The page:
Recently I was playing around with an LED Matrix and a PIC microcontroller. I wanted to scroll some text across the matrix, but I ran into a problem when it came time to pick a font. The problem was.. well.. I couldn’t find a font to use with the matrix anywhere.
The next best thing I tried was finding a font creator…(which I did)… however, the font generator that I did find didn’t quite cut it for me. There was too much copy, paste, and editing I had to do in order to get it to work properly with the programming language I was using.
My final solution was to make my own font creator application and make it a lot more versatile than the ones I had found.
Enter “Byte-Font Designer”
Byte-Font Designer has an 8×8 grid of blocks that are initially set to a tan color. clicking on any of the blocks changes its state from a “0”(tan) to a “1”(green) and vise versa.
Once you have drawn the shape you want, click the big “ADD” button and your shape will be displayed in the output box. Your are given the option of representing your shape as a binary, hex, or decimal comma separated list. Each time you click the “ADD” button, the new shape will be added just below the previous one in the output box. Once you’re done you could copy the entire thing into your project with ease.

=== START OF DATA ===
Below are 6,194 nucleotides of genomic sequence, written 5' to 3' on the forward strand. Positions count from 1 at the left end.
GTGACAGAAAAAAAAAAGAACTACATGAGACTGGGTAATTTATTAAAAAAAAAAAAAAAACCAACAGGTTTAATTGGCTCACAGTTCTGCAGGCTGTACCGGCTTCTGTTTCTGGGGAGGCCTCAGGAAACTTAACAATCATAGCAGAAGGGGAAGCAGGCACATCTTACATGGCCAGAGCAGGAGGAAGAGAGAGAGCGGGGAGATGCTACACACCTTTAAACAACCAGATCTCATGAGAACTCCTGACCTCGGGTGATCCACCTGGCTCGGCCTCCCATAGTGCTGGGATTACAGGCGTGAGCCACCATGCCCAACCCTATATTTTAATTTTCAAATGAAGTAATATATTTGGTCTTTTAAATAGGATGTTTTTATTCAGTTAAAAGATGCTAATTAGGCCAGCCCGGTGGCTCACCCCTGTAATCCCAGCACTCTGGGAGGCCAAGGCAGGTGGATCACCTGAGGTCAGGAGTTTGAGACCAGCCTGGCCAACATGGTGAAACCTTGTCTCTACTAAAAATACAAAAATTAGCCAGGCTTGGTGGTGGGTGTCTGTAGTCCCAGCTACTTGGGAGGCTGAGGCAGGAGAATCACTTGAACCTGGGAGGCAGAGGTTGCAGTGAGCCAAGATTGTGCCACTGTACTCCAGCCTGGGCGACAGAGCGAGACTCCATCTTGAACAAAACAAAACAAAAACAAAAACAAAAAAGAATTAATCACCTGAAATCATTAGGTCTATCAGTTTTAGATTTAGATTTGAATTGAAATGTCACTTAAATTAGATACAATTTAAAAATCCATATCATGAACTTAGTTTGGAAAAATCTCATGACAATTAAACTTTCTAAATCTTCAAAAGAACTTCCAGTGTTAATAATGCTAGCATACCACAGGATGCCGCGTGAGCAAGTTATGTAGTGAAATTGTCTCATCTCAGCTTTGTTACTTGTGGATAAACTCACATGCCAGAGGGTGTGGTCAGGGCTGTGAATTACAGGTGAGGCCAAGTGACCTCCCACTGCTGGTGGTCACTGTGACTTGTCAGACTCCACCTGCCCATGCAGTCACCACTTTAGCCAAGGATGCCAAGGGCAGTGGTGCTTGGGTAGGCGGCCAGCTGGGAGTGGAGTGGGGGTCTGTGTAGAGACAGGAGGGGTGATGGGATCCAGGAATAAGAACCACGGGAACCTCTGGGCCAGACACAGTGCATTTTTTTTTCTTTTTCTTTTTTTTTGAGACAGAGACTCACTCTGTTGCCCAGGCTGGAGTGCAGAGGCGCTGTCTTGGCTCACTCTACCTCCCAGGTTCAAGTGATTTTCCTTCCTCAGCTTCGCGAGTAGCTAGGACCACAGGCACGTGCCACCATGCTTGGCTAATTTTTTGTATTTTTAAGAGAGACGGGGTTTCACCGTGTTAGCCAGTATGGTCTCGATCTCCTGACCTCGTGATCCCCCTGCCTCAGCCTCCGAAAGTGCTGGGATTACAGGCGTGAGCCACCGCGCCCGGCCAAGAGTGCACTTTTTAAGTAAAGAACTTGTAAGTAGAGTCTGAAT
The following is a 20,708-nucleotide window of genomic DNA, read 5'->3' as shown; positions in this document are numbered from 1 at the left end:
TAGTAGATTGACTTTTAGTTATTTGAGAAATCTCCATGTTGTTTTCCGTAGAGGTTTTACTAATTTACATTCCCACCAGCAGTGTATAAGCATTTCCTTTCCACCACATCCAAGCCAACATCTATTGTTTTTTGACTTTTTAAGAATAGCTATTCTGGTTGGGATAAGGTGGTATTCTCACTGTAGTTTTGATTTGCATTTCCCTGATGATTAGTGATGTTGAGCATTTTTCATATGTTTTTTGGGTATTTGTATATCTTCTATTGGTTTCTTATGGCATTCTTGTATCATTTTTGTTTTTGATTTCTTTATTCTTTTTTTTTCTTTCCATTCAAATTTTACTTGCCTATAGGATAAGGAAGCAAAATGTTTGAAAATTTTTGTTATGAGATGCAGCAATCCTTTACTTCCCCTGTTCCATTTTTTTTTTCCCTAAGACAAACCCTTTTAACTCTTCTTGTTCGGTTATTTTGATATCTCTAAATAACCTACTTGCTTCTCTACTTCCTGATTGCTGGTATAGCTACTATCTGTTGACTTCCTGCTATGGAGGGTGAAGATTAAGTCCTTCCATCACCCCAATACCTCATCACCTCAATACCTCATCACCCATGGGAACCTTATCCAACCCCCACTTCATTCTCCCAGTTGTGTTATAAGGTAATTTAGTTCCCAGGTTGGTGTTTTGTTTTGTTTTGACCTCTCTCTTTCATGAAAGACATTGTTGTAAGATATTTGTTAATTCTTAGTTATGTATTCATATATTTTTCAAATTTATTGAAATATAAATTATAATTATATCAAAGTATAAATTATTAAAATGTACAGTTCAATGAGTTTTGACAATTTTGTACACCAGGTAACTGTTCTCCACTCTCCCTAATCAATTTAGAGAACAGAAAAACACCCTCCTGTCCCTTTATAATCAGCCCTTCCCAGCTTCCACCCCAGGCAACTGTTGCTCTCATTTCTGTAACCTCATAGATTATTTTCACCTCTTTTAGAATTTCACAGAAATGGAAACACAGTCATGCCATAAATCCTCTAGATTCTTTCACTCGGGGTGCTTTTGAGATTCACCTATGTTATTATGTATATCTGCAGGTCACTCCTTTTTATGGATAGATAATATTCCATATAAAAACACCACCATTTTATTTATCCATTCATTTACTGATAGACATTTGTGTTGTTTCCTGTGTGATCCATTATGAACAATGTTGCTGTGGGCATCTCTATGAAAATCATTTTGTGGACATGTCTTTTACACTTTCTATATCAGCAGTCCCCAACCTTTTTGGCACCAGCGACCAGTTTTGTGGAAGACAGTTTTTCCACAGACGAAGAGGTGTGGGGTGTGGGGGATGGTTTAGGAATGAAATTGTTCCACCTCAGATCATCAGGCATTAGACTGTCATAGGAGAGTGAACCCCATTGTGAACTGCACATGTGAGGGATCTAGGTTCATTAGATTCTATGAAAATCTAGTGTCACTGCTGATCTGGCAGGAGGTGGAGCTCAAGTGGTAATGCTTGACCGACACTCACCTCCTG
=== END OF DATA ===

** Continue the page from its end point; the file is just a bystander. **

The feature that makes this application so versatile is the option to add prefixes and suffixes to your output. For example: If you had a byte such as this one “00000000” and you wanted to use this app to display it in a way MPLAB IDE could recognize, you would add ” b’ ” in the prefix box, and ” ‘ ” in the suffix box and the output would look like this ” b’00000000’ “. I found this feature to be very useful when creating fonts, and it saved me a load of time!!
The rest of the features are pretty self explanatory so I won’t be mentioning them here.
Update: I created a Mac version of the software in response to a request made on another website.
Here is a screenshot:
Both versions of the program are available from the downloads page: Downloads